Probably nothing with this breadth of handling had ever been done in woodcut before.
The reason is precisely the same as in the case of the Tenniel woodcut.
Our woodcut gives only the outlines of the full-length portrait.
The jupon is seen in the two knights tilting, in the woodcut on p. 348.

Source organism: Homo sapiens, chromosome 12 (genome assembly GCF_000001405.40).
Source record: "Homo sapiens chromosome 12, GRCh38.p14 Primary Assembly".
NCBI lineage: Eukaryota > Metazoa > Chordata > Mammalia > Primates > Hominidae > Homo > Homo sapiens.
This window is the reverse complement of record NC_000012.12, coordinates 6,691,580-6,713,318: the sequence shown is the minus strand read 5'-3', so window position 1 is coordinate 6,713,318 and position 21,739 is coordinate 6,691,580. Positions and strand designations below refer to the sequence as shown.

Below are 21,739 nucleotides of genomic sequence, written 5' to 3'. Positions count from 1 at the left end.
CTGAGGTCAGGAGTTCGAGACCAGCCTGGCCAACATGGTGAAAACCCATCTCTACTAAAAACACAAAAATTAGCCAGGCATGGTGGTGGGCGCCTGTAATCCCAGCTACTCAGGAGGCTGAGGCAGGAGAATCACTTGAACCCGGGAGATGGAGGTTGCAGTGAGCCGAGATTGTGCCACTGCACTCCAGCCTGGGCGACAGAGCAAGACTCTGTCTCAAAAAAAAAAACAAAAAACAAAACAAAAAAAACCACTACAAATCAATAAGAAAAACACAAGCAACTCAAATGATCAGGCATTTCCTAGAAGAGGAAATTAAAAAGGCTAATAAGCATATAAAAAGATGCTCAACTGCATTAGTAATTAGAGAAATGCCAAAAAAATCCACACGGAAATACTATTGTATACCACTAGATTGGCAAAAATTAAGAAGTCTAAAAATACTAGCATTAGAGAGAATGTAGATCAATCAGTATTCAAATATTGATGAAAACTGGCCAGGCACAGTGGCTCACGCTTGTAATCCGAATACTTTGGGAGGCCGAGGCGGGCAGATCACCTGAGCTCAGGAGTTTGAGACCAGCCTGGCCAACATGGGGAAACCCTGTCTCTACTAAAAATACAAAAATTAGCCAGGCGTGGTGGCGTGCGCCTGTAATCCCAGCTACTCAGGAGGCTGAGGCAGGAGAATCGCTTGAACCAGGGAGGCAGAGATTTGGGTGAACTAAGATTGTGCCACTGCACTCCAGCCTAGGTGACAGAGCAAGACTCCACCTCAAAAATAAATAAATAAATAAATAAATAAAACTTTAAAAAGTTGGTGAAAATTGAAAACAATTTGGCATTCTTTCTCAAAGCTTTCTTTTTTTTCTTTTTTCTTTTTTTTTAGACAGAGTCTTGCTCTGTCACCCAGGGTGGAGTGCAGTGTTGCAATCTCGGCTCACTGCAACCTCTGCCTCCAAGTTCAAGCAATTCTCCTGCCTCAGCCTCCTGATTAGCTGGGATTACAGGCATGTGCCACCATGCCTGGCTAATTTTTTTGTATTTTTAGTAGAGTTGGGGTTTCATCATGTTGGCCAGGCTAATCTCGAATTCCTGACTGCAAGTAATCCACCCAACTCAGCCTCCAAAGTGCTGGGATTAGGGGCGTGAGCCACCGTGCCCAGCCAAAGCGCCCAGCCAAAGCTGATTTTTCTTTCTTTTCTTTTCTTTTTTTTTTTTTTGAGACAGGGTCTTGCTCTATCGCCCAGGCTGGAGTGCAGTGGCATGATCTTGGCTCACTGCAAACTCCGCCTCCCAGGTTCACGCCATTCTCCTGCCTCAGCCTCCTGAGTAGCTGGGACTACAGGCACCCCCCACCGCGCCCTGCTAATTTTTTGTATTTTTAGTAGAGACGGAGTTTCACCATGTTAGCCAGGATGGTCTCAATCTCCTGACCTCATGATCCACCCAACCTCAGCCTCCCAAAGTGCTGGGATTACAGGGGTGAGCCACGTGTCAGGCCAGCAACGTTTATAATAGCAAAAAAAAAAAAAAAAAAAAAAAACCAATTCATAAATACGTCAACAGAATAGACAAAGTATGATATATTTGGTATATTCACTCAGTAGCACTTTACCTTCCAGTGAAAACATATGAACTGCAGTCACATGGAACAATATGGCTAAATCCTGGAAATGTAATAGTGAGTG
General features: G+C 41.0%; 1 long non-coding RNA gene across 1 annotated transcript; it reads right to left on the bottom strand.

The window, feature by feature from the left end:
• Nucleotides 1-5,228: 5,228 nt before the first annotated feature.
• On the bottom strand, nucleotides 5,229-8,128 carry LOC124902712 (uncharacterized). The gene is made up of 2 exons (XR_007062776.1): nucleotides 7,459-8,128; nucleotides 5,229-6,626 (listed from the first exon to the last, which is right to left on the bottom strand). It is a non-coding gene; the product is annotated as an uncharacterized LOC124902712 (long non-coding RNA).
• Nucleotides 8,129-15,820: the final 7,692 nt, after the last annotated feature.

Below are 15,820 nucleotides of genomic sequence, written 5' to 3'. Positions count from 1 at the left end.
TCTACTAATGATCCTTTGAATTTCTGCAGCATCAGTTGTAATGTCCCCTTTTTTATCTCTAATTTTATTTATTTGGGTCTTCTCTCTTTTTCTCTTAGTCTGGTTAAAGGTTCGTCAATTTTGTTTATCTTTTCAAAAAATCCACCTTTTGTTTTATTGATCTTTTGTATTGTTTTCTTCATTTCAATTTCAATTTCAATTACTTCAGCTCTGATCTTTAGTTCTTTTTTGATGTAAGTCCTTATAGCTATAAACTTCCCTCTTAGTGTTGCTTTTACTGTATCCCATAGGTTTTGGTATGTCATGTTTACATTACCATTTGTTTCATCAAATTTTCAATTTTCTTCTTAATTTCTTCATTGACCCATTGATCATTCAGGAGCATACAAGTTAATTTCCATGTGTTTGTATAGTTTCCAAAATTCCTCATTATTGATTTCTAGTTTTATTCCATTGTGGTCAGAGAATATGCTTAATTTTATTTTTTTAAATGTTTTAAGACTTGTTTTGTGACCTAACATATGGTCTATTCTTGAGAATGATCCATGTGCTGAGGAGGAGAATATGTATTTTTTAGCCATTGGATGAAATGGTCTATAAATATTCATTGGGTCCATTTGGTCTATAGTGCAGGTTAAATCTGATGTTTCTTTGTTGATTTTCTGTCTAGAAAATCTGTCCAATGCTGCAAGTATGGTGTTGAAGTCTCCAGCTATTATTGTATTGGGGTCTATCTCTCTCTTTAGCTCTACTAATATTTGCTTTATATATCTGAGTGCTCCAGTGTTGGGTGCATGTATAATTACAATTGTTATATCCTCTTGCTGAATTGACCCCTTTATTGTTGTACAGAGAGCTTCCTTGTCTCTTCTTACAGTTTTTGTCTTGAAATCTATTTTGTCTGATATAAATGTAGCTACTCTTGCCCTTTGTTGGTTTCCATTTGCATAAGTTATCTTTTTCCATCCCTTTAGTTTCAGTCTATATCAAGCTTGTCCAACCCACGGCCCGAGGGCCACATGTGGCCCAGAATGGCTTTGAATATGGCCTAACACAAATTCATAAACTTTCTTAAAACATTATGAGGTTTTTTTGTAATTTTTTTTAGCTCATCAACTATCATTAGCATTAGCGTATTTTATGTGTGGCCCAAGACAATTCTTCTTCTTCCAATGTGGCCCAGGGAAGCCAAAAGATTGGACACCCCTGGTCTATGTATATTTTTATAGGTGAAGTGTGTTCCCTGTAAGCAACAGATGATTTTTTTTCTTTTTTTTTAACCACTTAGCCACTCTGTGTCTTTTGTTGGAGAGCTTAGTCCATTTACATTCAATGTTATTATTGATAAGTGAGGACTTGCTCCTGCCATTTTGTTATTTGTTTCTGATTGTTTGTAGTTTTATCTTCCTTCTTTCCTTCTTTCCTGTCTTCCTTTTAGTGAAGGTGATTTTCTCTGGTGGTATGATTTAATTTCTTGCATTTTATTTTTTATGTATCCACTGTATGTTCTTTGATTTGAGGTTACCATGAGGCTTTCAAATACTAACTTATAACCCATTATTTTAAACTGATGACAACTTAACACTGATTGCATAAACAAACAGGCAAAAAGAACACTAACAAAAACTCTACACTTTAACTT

The page and ladies, who follow on horseback, are not given in our woodcut.
It is seen on the scrip of Lydgates Pilgrim in the woodcut on p. 163.
In a woodcut of 1640 the position of the figures is reversed, but nothing more than the positions.
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Ryokin, also a priest, produced a woodcut which is dated 1325.
The great seal of King Stephen (woodcut 42) affords a good example.